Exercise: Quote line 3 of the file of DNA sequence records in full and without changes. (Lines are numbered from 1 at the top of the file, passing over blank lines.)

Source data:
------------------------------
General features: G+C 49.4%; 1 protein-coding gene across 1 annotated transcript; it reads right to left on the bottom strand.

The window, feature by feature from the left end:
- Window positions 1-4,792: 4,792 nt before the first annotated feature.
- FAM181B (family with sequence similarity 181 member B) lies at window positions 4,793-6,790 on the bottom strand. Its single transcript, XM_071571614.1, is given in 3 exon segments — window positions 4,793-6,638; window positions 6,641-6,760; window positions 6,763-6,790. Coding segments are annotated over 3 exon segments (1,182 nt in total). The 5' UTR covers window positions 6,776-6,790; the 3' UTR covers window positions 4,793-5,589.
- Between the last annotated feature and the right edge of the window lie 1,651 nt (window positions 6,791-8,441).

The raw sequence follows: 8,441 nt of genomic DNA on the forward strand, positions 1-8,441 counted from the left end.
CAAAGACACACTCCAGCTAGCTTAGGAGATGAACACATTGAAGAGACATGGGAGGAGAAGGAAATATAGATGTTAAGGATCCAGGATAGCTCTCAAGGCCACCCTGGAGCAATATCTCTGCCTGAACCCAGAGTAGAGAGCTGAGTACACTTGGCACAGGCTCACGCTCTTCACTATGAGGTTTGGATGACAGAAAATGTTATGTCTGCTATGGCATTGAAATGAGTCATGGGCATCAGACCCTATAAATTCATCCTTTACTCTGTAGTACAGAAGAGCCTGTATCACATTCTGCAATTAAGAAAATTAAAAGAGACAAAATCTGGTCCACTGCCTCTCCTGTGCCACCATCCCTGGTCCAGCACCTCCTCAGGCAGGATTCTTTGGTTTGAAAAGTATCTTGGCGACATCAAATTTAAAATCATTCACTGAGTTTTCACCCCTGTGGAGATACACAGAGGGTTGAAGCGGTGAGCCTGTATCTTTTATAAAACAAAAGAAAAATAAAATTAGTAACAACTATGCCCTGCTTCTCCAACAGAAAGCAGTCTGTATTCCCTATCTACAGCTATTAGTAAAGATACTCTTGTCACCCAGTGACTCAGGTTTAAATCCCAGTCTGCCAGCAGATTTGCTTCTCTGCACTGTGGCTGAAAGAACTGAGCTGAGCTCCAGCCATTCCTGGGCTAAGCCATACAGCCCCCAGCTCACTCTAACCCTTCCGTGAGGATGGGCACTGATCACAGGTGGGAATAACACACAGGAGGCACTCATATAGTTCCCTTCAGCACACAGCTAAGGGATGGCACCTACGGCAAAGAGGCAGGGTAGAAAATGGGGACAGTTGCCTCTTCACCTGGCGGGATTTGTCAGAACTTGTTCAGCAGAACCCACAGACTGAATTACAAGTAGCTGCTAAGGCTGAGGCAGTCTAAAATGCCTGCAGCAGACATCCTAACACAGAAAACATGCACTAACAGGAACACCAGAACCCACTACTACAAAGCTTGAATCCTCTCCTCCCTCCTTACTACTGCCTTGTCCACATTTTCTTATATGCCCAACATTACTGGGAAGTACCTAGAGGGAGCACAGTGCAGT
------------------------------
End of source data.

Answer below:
- Window positions 1-4,792: 4,792 nt before the first annotated feature.